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Sexual abuse and the grooming process in sport: Learning from Bella's story

Sexual abuse and the grooming process in sport: Learning from Bella's story

Sexual Abuse and the Grooming Process in Sport: Learning from Bella’s Story According to Brackenridge et al. (2008), although the exact prevalence of sexual abuse in society is difficult to determine, ‘it is clear that it occurs across all classes of society and in any context where there is the opportunity for exploitation and an individual with the will to exploit’ (p. 387). They note that sexual abuse has been reported in a number of institutional settings including that of sport. On this issue, Leahy (2008) states that during the last few years, ‘the occurrence of sexual harassment and abuse in sport has been systematically documented in a number of countries in Europe, Australia, Canada, and the United States’ (p. 351)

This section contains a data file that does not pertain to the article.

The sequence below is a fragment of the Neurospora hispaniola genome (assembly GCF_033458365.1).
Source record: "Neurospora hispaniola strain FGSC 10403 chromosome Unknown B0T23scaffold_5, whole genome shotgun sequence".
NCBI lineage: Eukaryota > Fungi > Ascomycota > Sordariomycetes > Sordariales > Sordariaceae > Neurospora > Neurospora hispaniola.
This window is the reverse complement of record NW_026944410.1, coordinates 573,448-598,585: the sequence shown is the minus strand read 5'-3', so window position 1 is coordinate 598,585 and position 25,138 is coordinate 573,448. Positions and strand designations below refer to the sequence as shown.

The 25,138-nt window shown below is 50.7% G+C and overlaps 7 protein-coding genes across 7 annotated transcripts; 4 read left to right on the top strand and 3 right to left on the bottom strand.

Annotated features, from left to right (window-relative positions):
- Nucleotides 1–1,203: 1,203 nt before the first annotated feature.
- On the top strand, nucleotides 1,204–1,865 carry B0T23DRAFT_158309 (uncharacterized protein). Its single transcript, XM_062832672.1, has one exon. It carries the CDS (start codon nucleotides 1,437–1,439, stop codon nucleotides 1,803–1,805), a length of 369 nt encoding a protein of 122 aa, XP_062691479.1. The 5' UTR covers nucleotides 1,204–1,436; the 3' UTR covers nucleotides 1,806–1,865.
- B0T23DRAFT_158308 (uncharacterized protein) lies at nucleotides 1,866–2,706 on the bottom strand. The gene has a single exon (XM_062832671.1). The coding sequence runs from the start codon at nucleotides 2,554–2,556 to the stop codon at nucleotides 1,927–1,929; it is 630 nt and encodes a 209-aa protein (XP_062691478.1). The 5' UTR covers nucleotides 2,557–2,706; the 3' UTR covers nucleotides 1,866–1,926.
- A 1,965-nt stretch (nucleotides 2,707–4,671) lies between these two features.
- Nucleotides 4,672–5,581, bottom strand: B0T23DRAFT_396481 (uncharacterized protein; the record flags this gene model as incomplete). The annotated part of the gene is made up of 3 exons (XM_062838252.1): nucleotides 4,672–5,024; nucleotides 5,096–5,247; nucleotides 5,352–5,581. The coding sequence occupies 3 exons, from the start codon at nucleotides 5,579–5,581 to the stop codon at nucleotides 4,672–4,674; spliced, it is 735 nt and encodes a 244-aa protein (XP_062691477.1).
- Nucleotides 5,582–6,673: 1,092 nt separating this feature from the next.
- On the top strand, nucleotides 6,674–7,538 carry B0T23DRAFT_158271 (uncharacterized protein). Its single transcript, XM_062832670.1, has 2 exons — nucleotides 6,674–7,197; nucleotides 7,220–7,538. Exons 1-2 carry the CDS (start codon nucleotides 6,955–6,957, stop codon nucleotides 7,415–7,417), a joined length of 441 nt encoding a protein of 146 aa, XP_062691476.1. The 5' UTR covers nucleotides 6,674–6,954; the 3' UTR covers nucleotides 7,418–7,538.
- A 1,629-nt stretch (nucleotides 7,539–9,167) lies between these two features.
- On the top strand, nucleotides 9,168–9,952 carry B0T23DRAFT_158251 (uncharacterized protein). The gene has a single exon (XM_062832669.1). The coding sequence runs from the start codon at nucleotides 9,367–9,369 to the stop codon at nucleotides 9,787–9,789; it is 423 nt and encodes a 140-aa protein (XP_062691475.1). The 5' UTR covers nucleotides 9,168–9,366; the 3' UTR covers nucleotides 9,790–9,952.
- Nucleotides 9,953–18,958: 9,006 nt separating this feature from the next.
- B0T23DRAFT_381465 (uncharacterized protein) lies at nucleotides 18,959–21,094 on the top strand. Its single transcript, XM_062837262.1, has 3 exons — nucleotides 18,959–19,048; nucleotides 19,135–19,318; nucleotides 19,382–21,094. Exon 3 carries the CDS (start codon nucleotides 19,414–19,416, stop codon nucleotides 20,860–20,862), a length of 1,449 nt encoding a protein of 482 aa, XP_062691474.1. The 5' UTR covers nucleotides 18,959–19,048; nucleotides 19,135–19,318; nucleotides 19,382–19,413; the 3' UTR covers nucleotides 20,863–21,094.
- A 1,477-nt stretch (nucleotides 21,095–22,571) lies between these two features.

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Is some sexual offending underpinned by obsessionality?

Is some sexual offending underpinned by obsessionality?